Quiet Car Rule to Protect Pedestrians

One of the selling points of electric cars and many new model vehicles is that they have quiet engines. Gone are the days when drivers sought powerful, fast and noisy engines. Many of the new cars in the market feature quiet engines at low speed.

However, according to the National Highway Traffic Safety Administration (NHTSA), quiet cars present a high risk to pedestrians. The NHTSA has taken this claim to a whole new level by requiring manufacturers of electrical vehicles to ensure that their cars make noise when driven at low speeds.

The Danger of Quiet Cars

Many drivers and passengers enjoy the quiet that electric and hybrid vehicles offer. This is one of their biggest selling points. However, pedestrians don’t appreciate being surprised by quiet vehicles that may creep too close without being noticed.

We all rely on our senses for day to day activities. We are especially dependent on them to alert us when there is a possibility of danger. Quiet cars on the road are difficult to hear. They therefore increase the chances of car crashes involving pedestrians. This undermines the safety of pedestrians.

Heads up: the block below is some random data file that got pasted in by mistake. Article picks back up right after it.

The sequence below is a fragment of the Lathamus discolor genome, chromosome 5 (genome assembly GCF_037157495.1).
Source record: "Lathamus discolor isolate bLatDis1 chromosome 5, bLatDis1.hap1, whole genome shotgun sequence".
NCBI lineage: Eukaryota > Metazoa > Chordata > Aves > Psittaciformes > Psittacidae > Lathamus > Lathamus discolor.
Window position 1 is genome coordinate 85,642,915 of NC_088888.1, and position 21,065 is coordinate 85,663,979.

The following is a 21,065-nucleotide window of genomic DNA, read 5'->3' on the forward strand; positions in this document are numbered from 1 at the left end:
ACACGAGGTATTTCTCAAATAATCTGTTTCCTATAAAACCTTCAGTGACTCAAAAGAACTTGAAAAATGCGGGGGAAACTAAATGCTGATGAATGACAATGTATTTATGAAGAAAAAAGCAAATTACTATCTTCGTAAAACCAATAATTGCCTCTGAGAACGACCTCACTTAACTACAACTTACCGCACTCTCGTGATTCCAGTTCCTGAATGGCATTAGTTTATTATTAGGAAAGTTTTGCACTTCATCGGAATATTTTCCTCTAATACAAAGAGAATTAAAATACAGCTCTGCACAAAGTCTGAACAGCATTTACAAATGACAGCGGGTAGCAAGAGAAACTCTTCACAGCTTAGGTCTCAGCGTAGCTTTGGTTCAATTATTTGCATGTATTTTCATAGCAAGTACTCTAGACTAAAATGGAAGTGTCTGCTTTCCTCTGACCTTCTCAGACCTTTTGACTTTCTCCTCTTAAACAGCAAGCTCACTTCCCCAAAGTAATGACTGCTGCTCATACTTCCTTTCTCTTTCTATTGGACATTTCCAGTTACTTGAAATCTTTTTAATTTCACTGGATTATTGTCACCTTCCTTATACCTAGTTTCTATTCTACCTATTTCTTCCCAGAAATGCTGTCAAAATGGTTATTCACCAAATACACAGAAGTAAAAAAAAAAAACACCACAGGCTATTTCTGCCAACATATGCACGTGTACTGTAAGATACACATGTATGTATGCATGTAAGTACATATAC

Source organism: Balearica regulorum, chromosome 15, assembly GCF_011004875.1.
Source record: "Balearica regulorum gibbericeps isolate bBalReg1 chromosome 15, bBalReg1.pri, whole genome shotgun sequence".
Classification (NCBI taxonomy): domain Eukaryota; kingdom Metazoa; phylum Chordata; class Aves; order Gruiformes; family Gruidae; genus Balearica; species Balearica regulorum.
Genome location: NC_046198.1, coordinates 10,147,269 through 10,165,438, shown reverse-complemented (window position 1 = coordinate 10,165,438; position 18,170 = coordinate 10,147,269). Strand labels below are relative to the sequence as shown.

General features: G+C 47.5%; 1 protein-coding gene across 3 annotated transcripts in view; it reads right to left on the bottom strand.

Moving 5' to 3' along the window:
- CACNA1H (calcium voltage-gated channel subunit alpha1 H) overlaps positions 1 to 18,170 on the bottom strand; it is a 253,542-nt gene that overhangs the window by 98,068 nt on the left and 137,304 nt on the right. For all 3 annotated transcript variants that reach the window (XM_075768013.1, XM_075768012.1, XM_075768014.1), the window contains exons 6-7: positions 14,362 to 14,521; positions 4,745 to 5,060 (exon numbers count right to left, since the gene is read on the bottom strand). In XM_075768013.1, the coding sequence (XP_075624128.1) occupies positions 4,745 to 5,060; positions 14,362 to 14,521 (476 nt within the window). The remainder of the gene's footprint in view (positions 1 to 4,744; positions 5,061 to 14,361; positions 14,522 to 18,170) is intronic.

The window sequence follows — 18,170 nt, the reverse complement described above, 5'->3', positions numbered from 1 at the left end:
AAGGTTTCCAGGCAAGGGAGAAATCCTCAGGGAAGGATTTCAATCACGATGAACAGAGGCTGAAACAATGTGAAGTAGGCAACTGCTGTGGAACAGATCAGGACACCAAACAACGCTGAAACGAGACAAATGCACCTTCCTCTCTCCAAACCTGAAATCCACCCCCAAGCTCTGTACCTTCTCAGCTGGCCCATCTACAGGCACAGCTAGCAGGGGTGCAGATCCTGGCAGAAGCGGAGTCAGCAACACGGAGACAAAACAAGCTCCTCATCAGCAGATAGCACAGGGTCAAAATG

The lack of engine noise is especially dangerous to pedestrians who are visually impaired or blind. These pedestrians rely on their sense of hearing to avoid dangers in their environment. Cyclists, children and runners are also at high risk, as they will not receive adequate warning of approaching vehicles where quiet vehicles are involved.

The Quiet Car law

Over 2,400 pedestrians are injured annually in car accidents. In an effort to reduce the risks to pedestrians from quiet electrical and hybrid cars, the NHTSA has announced the introduction of the ‘Quiet Car Rule’. The federal safety standard, which is expected to come into effect on September 2019, requires quiet cars to meet minimum requirements for sound in order to provide audible alerts to pedestrians.

The rule has been in the making for a long time. Although the mandate for noisemakers was first to be finalized in 2014, the deadline has been pushed back by the NHTSA on several occasions. It will cost manufacturers an estimated $39 million annually to ensure compliance by installation of ‘noise makers’ (waterproof speakers). However, the country will be spared $320 million in annual expenses towards healthcare provision for injured pedestrians.

If you own a quiet car, there is still time for you to comply. In the meantime, drive carefully and be aware of those around you, especially pedestrians.